THEY may not yet differentiate between their favourite cricket player and a cartoon character, but for these toddlers cricket is what keeps them busy outside of school and their favourite cricketers are their fathers – if not themselves.
These youngsters are nurturing their budding cricket skills by getting coaching at the Youth Cricket Academy (YCA), in Walmer, after school and during holidays.
The academy coaches the sport as well as soccer to children aged three to 18 years old.
YCA coaching director Glenn Bester says there is never a dull moment. “When they field, it’s like [having] a cupcake in a playground – they all flock to the ball. You’d swear they’re playing rugby rather than cricket.”
For four-year-old Robin Angles, cricket and rugby are one and the same.
When asked who his favourite cricket player was, he loudly chirped: “My favourite cricket player is me! Oh, and the [rugby team EP] Kings.”
Robin prefers to be out on the pitch fielding because “my dad likes that and I get to stand on the grass”.
The toddlers are busy with one of the academy’s cricket festivals, where the young cricketers take part in mini cricket matches, among other activities.
A very talkative Morgan Johnson, 5, said while he did not like the fact that cricket tires him, he enjoyed batting. “I love batting because fielding is boring. You just stand there and do nothing the whole time.”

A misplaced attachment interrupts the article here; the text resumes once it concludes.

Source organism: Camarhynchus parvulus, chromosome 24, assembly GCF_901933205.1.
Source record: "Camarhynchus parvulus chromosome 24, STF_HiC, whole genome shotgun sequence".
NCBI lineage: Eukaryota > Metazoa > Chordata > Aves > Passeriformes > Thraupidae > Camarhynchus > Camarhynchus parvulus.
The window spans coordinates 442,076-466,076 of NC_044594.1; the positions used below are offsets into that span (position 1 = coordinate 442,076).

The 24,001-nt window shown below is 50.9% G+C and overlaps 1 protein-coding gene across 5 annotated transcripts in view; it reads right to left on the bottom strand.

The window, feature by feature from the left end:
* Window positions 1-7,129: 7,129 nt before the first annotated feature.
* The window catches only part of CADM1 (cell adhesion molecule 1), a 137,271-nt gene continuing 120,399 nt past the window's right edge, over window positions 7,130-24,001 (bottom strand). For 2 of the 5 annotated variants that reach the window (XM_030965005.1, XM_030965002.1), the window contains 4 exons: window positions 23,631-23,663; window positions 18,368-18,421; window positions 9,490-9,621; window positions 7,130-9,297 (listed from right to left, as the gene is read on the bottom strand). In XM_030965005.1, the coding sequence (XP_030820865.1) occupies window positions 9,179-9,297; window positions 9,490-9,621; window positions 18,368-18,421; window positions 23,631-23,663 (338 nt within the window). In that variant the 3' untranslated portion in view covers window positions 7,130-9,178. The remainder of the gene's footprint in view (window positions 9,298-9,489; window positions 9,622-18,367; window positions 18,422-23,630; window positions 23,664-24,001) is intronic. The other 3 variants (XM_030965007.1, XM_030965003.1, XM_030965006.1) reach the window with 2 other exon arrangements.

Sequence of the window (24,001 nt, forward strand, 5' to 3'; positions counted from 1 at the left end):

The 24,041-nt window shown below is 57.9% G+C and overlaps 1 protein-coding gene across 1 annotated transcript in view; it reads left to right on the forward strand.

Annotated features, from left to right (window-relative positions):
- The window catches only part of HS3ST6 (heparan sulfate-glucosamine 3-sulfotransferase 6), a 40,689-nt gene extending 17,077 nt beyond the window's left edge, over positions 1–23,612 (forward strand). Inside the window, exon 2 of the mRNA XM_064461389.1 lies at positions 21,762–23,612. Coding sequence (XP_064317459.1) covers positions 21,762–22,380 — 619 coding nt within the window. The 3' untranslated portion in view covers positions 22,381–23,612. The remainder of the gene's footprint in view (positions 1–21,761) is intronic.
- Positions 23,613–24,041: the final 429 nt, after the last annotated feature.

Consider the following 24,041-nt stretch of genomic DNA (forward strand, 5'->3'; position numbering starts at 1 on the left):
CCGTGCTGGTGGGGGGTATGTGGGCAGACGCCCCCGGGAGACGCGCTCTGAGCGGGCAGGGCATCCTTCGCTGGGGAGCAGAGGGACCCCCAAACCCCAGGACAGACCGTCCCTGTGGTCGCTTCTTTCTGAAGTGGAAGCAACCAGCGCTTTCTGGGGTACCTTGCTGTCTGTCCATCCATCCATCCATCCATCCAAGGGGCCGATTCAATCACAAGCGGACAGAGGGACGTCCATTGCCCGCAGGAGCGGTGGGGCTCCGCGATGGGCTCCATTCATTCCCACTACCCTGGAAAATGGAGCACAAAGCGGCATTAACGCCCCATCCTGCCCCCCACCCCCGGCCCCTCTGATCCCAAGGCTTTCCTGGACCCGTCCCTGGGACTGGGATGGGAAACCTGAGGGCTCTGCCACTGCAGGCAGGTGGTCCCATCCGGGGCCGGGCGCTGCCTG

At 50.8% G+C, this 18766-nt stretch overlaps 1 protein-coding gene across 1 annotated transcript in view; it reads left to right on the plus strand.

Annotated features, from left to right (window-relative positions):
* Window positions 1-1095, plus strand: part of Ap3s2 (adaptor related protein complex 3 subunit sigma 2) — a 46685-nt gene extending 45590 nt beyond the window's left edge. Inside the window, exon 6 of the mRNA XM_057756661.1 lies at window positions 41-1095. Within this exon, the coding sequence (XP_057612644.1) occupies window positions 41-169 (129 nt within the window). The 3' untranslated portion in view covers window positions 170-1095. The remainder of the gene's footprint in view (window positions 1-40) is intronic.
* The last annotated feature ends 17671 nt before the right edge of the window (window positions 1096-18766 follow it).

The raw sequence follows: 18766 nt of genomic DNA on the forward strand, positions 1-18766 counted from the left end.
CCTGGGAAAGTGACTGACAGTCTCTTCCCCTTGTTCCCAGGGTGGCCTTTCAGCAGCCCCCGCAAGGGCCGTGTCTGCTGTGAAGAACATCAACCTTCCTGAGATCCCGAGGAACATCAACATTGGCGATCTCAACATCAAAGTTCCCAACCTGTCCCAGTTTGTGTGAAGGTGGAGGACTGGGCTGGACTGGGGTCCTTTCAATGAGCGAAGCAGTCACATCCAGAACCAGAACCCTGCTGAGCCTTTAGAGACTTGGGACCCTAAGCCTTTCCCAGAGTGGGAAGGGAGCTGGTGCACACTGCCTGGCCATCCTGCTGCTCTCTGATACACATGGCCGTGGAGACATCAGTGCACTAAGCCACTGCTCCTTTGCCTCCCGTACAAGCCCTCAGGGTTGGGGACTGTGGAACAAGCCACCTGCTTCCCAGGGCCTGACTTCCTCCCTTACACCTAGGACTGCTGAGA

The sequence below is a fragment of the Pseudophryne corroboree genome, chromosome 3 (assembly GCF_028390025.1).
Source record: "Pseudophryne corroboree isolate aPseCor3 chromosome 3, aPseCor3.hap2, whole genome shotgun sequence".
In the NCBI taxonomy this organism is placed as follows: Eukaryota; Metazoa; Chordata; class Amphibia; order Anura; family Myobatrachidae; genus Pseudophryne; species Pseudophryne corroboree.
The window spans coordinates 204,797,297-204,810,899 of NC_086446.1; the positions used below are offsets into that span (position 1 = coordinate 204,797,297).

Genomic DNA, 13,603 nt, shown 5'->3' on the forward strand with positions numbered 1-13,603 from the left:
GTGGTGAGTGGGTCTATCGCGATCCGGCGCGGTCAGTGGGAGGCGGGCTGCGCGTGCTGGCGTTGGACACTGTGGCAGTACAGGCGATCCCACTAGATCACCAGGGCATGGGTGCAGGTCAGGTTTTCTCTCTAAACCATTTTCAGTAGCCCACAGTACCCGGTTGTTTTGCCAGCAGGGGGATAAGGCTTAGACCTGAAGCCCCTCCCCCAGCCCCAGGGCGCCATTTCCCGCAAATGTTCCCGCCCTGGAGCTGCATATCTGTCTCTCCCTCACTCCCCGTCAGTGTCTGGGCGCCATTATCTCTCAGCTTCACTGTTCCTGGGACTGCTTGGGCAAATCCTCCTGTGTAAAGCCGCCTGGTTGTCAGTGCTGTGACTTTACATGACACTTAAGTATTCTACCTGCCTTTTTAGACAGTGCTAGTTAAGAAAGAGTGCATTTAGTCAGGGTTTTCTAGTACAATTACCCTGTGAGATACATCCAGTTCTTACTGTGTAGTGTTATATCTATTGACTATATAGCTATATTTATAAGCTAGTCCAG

Matthew Kendal, 5, also enjoys batting and is privileged enough to share the pitch with his cricket hero almost every day.
“My favourite cricket player is Morgan [Johnson] because he is very good [at cricket] – and he’s naughty,” he said.
Budding fast bowler Logan Grogh, 4, could give Proteas cricketer Lonwabo “Lopsy” Tsotsobe a run for his money.
“I love bowling because I bowl fast and I always bowl them out,” he said, with a laugh.
Daddy’s girl, Emily Fortuin, 4, said she wanted to be just like her dad – her favourite cricket player.
For three-year-old Qhama Mshumpela, cricket is about hitting the ball – and far.
“I [once] hit the ball so hard into the wall [that] it broke,” he said.
Coach Aron Burton had this to say: “They’re very easily distracted, often wandering off to pick flowers or chase butterflies, but they’re a fun bunch – and lots of hard work.”